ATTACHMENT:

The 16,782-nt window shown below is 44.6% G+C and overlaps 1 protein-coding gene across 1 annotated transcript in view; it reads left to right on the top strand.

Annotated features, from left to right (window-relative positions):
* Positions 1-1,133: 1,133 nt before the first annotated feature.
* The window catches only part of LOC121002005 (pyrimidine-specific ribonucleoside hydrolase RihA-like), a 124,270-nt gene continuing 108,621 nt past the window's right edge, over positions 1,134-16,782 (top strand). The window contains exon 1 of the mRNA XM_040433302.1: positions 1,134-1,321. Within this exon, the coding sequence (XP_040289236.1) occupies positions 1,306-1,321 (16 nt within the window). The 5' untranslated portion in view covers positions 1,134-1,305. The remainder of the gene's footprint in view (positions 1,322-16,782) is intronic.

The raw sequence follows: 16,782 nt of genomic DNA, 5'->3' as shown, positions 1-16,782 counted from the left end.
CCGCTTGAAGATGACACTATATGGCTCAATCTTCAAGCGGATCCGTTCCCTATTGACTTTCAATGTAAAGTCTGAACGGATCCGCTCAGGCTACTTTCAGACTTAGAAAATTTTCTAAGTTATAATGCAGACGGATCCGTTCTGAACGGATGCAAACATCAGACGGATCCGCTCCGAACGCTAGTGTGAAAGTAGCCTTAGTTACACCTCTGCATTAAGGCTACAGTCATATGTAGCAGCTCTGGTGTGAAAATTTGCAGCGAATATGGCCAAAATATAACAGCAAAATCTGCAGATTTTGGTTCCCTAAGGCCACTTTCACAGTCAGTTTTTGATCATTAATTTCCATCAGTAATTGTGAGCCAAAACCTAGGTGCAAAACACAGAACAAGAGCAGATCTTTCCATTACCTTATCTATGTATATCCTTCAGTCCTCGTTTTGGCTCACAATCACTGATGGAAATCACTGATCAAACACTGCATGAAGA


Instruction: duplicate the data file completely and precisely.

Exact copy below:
The 16,782-nt window shown below is 44.6% G+C and overlaps 1 protein-coding gene across 1 annotated transcript in view; it reads left to right on the top strand.

Annotated features, from left to right (window-relative positions):
* Positions 1-1,133: 1,133 nt before the first annotated feature.
* The window catches only part of LOC121002005 (pyrimidine-specific ribonucleoside hydrolase RihA-like), a 124,270-nt gene continuing 108,621 nt past the window's right edge, over positions 1,134-16,782 (top strand). The window contains exon 1 of the mRNA XM_040433302.1: positions 1,134-1,321. Within this exon, the coding sequence (XP_040289236.1) occupies positions 1,306-1,321 (16 nt within the window). The 5' untranslated portion in view covers positions 1,134-1,305. The remainder of the gene's footprint in view (positions 1,322-16,782) is intronic.

The raw sequence follows: 16,782 nt of genomic DNA, 5'->3' as shown, positions 1-16,782 counted from the left end.
CCGCTTGAAGATGACACTATATGGCTCAATCTTCAAGCGGATCCGTTCCCTATTGACTTTCAATGTAAAGTCTGAACGGATCCGCTCAGGCTACTTTCAGACTTAGAAAATTTTCTAAGTTATAATGCAGACGGATCCGTTCTGAACGGATGCAAACATCAGACGGATCCGCTCCGAACGCTAGTGTGAAAGTAGCCTTAGTTACACCTCTGCATTAAGGCTACAGTCATATGTAGCAGCTCTGGTGTGAAAATTTGCAGCGAATATGGCCAAAATATAACAGCAAAATCTGCAGATTTTGGTTCCCTAAGGCCACTTTCACAGTCAGTTTTTGATCATTAATTTCCATCAGTAATTGTGAGCCAAAACCTAGGTGCAAAACACAGAACAAGAGCAGATCTTTCCATTACCTTATCTATGTATATCCTTCAGTCCTCGTTTTGGCTCACAATCACTGATGGAAATCACTGATCAAACACTGCATGAAGA